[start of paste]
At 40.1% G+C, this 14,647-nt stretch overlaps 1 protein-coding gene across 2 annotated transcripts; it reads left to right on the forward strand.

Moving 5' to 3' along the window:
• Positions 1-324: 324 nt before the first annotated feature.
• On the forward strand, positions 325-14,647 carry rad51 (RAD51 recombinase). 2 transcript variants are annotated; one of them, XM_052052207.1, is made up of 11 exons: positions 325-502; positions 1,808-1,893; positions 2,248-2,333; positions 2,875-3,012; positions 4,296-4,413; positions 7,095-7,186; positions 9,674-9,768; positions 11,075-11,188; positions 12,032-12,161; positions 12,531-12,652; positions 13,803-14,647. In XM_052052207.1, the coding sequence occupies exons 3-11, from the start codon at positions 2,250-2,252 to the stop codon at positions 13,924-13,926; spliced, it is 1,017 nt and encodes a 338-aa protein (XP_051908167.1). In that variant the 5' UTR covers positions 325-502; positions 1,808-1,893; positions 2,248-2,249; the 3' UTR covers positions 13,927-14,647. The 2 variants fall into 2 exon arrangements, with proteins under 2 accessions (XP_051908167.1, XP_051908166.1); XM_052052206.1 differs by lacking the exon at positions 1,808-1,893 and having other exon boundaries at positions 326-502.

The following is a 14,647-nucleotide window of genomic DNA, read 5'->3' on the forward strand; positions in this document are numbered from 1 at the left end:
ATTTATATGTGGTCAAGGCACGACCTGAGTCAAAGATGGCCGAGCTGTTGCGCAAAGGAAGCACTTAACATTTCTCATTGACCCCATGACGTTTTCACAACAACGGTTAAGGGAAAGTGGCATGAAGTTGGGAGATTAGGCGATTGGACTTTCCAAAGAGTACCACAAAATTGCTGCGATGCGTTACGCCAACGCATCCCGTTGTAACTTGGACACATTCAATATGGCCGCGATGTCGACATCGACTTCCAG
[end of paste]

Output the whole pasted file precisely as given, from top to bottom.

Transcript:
At 40.1% G+C, this 14,647-nt stretch overlaps 1 protein-coding gene across 2 annotated transcripts; it reads left to right on the forward strand.

Moving 5' to 3' along the window:
• Positions 1-324: 324 nt before the first annotated feature.
• On the forward strand, positions 325-14,647 carry rad51 (RAD51 recombinase). 2 transcript variants are annotated; one of them, XM_052052207.1, is made up of 11 exons: positions 325-502; positions 1,808-1,893; positions 2,248-2,333; positions 2,875-3,012; positions 4,296-4,413; positions 7,095-7,186; positions 9,674-9,768; positions 11,075-11,188; positions 12,032-12,161; positions 12,531-12,652; positions 13,803-14,647. In XM_052052207.1, the coding sequence occupies exons 3-11, from the start codon at positions 2,250-2,252 to the stop codon at positions 13,924-13,926; spliced, it is 1,017 nt and encodes a 338-aa protein (XP_051908167.1). In that variant the 5' UTR covers positions 325-502; positions 1,808-1,893; positions 2,248-2,249; the 3' UTR covers positions 13,927-14,647. The 2 variants fall into 2 exon arrangements, with proteins under 2 accessions (XP_051908167.1, XP_051908166.1); XM_052052206.1 differs by lacking the exon at positions 1,808-1,893 and having other exon boundaries at positions 326-502.

The following is a 14,647-nucleotide window of genomic DNA, read 5'->3' on the forward strand; positions in this document are numbered from 1 at the left end:
ATTTATATGTGGTCAAGGCACGACCTGAGTCAAAGATGGCCGAGCTGTTGCGCAAAGGAAGCACTTAACATTTCTCATTGACCCCATGACGTTTTCACAACAACGGTTAAGGGAAAGTGGCATGAAGTTGGGAGATTAGGCGATTGGACTTTCCAAAGAGTACCACAAAATTGCTGCGATGCGTTACGCCAACGCATCCCGTTGTAACTTGGACACATTCAATATGGCCGCGATGTCGACATCGACTTCCAG